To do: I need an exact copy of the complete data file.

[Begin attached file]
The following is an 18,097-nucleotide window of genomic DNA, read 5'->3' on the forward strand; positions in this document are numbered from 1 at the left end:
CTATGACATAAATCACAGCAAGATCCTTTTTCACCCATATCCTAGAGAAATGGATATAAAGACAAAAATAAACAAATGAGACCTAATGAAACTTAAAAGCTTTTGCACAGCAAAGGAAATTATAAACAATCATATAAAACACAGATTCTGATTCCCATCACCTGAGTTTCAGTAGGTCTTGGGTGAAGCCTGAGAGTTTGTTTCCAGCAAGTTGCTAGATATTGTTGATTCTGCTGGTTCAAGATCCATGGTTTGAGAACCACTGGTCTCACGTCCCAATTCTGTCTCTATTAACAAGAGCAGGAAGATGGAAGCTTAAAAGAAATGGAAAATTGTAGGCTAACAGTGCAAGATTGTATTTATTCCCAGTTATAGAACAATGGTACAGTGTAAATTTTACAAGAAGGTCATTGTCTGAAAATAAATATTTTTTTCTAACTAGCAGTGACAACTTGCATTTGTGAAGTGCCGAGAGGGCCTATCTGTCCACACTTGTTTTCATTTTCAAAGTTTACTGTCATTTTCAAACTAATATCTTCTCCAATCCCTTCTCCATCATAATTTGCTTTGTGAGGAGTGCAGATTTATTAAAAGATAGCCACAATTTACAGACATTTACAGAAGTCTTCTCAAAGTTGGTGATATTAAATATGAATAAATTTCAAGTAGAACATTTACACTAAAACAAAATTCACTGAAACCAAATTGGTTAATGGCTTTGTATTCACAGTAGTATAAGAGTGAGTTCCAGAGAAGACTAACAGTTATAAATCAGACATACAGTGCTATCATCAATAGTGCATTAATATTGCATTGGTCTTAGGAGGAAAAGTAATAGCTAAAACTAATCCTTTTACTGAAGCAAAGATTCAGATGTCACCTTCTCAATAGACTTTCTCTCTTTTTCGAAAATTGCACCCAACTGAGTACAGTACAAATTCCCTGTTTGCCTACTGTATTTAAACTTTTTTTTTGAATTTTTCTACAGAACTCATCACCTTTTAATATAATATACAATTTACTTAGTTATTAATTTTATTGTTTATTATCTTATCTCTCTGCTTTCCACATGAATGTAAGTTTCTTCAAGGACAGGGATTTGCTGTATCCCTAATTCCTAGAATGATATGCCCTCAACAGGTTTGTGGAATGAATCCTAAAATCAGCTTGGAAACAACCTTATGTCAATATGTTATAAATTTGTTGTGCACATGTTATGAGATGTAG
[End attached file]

The following is an 18,097-nucleotide window of genomic DNA, read 5'->3' on the forward strand; positions in this document are numbered from 1 at the left end:
CTATGACATAAATCACAGCAAGATCCTTTTTCACCCATATCCTAGAGAAATGGATATAAAGACAAAAATAAACAAATGAGACCTAATGAAACTTAAAAGCTTTTGCACAGCAAAGGAAATTATAAACAATCATATAAAACACAGATTCTGATTCCCATCACCTGAGTTTCAGTAGGTCTTGGGTGAAGCCTGAGAGTTTGTTTCCAGCAAGTTGCTAGATATTGTTGATTCTGCTGGTTCAAGATCCATGGTTTGAGAACCACTGGTCTCACGTCCCAATTCTGTCTCTATTAACAAGAGCAGGAAGATGGAAGCTTAAAAGAAATGGAAAATTGTAGGCTAACAGTGCAAGATTGTATTTATTCCCAGTTATAGAACAATGGTACAGTGTAAATTTTACAAGAAGGTCATTGTCTGAAAATAAATATTTTTTTCTAACTAGCAGTGACAACTTGCATTTGTGAAGTGCCGAGAGGGCCTATCTGTCCACACTTGTTTTCATTTTCAAAGTTTACTGTCATTTTCAAACTAATATCTTCTCCAATCCCTTCTCCATCATAATTTGCTTTGTGAGGAGTGCAGATTTATTAAAAGATAGCCACAATTTACAGACATTTACAGAAGTCTTCTCAAAGTTGGTGATATTAAATATGAATAAATTTCAAGTAGAACATTTACACTAAAACAAAATTCACTGAAACCAAATTGGTTAATGGCTTTGTATTCACAGTAGTATAAGAGTGAGTTCCAGAGAAGACTAACAGTTATAAATCAGACATACAGTGCTATCATCAATAGTGCATTAATATTGCATTGGTCTTAGGAGGAAAAGTAATAGCTAAAACTAATCCTTTTACTGAAGCAAAGATTCAGATGTCACCTTCTCAATAGACTTTCTCTCTTTTTCGAAAATTGCACCCAACTGAGTACAGTACAAATTCCCTGTTTGCCTACTGTATTTAAACTTTTTTTTTGAATTTTTCTACAGAACTCATCACCTTTTAATATAATATACAATTTACTTAGTTATTAATTTTATTGTTTATTATCTTATCTCTCTGCTTTCCACATGAATGTAAGTTTCTTCAAGGACAGGGATTTGCTGTATCCCTAATTCCTAGAATGATATGCCCTCAACAGGTTTGTGGAATGAATCCTAAAATCAGCTTGGAAACAACCTTATGTCAATATGTTATAAATTTGTTGTGCACATGTTATGAGATGTAG